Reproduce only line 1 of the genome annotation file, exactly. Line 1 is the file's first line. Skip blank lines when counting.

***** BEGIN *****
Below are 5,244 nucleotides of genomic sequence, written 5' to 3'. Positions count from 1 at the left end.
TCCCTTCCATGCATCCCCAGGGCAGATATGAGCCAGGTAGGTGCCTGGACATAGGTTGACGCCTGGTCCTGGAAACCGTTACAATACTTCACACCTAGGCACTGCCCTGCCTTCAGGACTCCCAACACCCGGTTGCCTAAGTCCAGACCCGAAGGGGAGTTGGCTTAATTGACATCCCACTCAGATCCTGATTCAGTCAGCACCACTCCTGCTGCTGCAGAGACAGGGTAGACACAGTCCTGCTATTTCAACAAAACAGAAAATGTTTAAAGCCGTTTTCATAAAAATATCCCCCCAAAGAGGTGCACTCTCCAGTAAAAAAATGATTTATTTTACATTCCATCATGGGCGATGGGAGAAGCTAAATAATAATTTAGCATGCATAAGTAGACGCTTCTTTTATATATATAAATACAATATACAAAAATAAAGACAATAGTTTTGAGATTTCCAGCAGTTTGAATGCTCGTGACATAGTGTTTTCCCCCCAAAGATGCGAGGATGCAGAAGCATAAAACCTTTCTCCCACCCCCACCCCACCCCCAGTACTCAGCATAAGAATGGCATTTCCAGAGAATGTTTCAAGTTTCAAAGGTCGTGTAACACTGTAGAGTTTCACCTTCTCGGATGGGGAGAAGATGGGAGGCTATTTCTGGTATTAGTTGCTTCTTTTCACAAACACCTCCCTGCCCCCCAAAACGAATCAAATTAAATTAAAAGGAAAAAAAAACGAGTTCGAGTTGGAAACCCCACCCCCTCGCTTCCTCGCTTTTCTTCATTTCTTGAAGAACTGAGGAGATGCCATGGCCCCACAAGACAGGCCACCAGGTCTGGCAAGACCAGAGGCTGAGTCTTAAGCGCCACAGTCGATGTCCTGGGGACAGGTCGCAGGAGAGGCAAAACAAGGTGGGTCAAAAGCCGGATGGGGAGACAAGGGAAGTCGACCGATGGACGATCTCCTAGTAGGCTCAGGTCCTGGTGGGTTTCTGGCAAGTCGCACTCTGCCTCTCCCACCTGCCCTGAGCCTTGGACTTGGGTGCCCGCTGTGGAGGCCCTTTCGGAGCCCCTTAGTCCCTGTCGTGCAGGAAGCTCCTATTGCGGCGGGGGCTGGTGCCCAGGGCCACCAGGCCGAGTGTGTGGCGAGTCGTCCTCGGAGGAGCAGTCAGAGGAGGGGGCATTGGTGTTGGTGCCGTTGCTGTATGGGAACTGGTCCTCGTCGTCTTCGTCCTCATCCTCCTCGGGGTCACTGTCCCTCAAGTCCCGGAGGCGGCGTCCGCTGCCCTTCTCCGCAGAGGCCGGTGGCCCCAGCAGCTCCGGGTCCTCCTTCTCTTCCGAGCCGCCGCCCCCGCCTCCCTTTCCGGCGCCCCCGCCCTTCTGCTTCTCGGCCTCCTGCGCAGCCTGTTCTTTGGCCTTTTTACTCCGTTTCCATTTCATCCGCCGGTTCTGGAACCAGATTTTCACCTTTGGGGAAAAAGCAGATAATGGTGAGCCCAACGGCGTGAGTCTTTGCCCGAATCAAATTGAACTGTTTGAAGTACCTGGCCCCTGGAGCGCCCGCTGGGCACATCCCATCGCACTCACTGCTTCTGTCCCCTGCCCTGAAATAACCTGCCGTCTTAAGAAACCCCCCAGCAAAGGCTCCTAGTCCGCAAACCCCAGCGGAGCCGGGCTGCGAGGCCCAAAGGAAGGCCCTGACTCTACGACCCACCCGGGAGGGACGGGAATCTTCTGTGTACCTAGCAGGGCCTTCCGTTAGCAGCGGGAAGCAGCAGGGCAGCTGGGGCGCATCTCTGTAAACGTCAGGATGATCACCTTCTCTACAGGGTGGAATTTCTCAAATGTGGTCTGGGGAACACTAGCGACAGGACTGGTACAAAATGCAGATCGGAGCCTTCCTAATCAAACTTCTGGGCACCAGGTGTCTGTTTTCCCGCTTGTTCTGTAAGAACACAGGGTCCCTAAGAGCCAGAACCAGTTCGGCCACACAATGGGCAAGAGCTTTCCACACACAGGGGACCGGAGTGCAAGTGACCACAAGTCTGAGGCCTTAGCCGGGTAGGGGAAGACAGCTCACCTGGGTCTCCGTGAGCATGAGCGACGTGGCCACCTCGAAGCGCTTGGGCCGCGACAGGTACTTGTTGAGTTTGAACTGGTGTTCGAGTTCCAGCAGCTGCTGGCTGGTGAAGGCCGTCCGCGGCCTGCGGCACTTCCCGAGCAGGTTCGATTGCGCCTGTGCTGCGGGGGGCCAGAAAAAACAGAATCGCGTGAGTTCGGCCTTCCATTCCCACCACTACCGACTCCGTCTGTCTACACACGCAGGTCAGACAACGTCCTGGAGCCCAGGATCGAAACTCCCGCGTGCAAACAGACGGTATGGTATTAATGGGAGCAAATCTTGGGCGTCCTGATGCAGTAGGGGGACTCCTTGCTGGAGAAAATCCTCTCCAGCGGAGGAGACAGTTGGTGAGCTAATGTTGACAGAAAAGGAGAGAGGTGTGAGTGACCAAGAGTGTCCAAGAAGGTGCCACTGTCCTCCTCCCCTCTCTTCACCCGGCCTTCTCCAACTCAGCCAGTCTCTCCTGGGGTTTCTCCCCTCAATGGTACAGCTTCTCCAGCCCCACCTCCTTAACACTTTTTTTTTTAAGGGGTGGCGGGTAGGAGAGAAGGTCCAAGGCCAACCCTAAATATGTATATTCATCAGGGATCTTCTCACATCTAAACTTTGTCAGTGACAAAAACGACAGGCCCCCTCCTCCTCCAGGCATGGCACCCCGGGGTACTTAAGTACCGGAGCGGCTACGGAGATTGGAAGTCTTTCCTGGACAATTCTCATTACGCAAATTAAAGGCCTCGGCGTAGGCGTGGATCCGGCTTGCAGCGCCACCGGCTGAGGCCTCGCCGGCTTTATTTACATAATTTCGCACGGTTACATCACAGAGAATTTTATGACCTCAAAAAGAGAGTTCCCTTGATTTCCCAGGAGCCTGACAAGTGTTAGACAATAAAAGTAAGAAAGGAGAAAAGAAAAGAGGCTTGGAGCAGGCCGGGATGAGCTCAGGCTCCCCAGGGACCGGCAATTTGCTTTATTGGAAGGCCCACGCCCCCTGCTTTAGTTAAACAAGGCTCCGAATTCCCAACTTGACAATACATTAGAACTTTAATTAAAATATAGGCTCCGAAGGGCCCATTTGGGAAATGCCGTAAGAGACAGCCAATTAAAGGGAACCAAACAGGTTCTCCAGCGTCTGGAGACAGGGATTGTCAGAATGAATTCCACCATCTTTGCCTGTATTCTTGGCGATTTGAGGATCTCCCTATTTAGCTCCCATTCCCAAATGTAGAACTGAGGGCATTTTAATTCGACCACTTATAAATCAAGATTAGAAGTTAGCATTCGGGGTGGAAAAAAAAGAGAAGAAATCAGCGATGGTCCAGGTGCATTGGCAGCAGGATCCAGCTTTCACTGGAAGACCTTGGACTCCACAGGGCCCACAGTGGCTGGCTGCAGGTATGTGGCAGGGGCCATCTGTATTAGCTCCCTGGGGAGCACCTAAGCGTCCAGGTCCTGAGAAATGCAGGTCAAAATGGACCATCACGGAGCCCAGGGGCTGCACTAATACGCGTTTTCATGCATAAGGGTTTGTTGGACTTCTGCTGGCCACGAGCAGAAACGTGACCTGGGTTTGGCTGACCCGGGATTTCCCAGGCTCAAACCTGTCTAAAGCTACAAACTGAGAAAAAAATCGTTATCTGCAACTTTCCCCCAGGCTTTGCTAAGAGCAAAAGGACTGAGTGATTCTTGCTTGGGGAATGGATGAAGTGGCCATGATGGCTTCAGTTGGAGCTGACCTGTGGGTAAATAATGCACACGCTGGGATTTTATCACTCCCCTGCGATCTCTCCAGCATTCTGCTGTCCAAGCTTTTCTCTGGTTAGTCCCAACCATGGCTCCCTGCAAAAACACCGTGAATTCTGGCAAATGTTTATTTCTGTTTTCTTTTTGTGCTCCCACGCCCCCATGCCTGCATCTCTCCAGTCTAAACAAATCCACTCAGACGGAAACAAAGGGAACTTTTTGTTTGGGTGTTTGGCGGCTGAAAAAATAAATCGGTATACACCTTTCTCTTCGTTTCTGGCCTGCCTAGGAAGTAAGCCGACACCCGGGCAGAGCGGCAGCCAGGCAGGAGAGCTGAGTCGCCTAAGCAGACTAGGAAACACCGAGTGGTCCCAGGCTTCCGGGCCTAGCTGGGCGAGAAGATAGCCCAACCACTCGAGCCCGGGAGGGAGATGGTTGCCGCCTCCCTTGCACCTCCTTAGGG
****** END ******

Below are 5,244 nucleotides of genomic sequence, written 5' to 3'. Positions count from 1 at the left end.